9. Hey Kris, I guess sarcasm doesn't come through in this medium. I was just poking fun at the situation since I essentially got raked over the coals for a post with a similar sentiment. that being said, in all seriousness, the sentence in bold hits home. At this point, it's not even just about development, my kid is kind of depressed right now. He's never had this much time with no ice and it's really getting to him. Skating, just skating, let alone the other stuff is his release and he doesn't have that right now. With regard to your second paragraph, you don't have to justify your position to me. My motives have never been about getting my kid to the NHL, just about giving him the best opportunities to pursue something that makes him happy as far as that takes him (actually both kids, but my son is more passionate about hockey than my daughter, but she's AAA too). I would probably do it if he was a house player. So, you're preaching to the choir. That being said, we intentionally avoided AAA at that age to keep ti fun as long as possible without the stresses that come along with SOME AAAs. That is certainly a personal decision though and if he's made AAA at that age and is having fun, then roll with it (sorry you have to deal with the politics though My daughter forced us into it by making us go that route now for 12U. Now to your question.... that's a tricky one. At that age, I think good synthetic can be ok. My kids both spent a fair bit of time on it at that age (not ours, sorry, there are limits to my funds) and the time probably helped their development. That being said, if it's about doing things at home, I honestly think inlines would be better. Here are a couple thoughts as to why... 1) My main objective is always about keeping it fun, especially at that age. Being outside in the off season, messing around with friends (or Dad) while playing hockey has a higher fun coefficient than being in the basement on fake ice. 2) Although I commented on keeping the hcokey specific skills as sharp as possible, again at 10, it's a slightly different story to me. There are a lot of really really good hockey players who played roller growing up. In fact, one of my good friends just rollerskated until he was a freshman in high school where he tried out for his high school ice team and ended up going to ice and ultimately AAA and juniors/college. Roller players always seem to have fantastic hands (he does) and it teaches different skating skills than ice (e.g. mohawks and continued movement as oppposed to stops/starts). There are lots of observations that are just that, observations, not hard data. Anyway, at 10, I think developing more diverse abilities is still important. The "bad habits" that come from roller are actually broader development skills which contribute to greater tools to call on later when on ice. 3) Getting back to 1) putting in 2 hr in the driveway with friends will develop skills (hands and skating) more than 30 - 60 min doing more specific things in the basement. To USA Hockey's ADM point, the former would be akin spending hours on the pond, which kids don't do any more. It would develop vision, creativity etc etc etc...... Anyway, if I had unlimited funds, I'd probably do both. If I'm debating between synthetic in the basement and good inlines for the driveway, I'd probably go with inlines to keep it fun and develop more things than just very specific skating/on-ice skills. That's my $0.02, I guess. Good luck and enjoy the journey.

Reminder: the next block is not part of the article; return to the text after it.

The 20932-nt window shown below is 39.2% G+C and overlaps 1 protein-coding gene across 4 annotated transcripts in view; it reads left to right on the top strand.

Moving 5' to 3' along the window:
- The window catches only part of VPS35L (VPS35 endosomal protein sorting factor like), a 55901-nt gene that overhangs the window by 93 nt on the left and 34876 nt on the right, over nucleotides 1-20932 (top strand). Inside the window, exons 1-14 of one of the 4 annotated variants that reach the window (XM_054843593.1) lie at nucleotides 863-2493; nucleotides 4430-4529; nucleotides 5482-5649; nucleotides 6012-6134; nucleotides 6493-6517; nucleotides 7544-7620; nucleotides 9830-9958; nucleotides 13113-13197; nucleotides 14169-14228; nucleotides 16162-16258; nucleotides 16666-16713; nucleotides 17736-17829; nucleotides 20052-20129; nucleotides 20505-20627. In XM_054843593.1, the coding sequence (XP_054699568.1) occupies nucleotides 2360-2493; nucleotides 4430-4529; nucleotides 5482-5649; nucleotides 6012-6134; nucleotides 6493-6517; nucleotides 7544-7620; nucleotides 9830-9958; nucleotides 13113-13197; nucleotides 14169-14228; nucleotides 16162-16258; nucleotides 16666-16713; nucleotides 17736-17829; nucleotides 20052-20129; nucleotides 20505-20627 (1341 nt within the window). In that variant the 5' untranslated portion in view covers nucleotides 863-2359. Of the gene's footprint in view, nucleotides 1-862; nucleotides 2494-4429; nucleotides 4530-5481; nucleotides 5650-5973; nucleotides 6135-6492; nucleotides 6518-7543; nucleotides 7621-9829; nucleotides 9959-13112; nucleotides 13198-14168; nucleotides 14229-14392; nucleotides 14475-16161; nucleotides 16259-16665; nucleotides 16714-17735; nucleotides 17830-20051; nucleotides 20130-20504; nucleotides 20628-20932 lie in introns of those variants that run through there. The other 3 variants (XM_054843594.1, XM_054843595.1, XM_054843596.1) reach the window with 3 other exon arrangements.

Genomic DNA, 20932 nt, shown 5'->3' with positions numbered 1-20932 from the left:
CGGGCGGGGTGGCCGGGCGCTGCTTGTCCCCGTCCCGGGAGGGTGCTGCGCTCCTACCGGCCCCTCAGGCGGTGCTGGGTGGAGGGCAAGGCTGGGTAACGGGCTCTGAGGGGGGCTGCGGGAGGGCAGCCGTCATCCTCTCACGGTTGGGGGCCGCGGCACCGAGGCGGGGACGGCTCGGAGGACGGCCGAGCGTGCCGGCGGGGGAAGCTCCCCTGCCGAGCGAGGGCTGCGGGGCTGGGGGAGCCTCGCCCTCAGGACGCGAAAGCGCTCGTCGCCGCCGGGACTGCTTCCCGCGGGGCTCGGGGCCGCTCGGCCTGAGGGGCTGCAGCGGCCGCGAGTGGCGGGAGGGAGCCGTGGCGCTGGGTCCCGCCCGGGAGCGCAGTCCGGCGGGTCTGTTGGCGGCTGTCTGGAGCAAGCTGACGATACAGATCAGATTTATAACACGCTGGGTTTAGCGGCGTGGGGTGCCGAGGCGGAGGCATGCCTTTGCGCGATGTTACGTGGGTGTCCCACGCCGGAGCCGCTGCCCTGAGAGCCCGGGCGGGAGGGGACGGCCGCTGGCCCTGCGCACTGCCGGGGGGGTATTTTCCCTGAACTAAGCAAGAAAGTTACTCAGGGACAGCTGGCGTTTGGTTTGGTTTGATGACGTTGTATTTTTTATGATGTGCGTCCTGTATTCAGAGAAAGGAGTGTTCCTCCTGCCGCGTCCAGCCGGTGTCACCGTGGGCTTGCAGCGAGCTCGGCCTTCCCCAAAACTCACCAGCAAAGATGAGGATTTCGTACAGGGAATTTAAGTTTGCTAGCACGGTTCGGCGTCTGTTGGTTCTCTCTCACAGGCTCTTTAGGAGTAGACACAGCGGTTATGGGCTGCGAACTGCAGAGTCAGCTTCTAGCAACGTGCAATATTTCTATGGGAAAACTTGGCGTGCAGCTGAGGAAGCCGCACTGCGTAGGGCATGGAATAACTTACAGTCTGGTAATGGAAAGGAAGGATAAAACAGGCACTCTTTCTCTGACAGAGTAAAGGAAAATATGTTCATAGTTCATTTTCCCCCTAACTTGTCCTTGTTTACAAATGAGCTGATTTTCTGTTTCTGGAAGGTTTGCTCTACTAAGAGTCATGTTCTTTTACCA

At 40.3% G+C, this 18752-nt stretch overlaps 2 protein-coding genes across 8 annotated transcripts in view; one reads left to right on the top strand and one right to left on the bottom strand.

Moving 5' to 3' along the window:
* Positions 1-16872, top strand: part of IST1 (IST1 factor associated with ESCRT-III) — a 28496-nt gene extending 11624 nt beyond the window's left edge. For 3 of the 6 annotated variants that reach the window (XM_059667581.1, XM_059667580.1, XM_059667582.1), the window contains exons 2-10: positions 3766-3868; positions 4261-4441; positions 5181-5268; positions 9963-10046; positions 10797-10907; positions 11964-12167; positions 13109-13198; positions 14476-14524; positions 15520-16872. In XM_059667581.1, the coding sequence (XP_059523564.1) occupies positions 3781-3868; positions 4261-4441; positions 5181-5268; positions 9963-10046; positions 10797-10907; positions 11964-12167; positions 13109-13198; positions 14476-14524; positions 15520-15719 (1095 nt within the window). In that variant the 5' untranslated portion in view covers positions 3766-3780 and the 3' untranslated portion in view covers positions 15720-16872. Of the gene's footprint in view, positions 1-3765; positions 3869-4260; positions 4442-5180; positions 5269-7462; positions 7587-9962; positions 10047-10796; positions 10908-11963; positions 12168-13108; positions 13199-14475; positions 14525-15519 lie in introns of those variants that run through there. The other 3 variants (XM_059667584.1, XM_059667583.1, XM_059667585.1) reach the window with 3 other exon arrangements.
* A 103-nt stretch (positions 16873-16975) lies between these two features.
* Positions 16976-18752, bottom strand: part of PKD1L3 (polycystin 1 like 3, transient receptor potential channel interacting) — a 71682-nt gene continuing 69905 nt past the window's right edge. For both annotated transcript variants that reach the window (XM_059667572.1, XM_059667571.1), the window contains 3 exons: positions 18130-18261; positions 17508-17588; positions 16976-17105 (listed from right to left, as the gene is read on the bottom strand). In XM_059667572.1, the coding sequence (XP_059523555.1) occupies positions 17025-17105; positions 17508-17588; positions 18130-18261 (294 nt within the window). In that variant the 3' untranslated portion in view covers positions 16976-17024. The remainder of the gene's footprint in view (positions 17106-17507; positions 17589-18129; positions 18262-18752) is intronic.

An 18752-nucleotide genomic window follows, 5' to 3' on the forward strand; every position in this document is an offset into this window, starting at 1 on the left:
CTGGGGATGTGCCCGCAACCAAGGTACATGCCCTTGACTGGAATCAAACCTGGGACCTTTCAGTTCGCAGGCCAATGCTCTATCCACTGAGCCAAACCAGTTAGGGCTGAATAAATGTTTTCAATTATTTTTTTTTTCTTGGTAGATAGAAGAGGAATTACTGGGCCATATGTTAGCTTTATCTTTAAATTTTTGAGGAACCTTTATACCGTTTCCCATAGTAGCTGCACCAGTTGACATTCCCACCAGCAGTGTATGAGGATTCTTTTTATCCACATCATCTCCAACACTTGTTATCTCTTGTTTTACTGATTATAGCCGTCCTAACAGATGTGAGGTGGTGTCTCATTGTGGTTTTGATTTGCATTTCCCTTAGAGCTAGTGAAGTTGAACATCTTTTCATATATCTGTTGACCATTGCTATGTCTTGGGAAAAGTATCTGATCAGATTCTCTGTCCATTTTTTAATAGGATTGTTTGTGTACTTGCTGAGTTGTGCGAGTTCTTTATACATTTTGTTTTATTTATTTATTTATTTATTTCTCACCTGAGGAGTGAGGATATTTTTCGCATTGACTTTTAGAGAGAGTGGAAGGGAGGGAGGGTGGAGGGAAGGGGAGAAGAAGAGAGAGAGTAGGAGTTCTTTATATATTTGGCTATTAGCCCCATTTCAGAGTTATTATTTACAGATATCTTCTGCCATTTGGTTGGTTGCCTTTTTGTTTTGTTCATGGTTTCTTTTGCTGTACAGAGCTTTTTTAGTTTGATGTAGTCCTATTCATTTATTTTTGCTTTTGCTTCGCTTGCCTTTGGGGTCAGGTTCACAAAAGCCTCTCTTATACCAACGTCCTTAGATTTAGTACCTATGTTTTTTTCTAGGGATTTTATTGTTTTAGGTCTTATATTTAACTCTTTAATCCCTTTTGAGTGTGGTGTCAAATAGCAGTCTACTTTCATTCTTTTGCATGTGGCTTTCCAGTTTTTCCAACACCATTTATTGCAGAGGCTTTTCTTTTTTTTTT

10. His kids' 10 and nobody's going to hammer him about worrying too much about skating in the off season? Sheesh....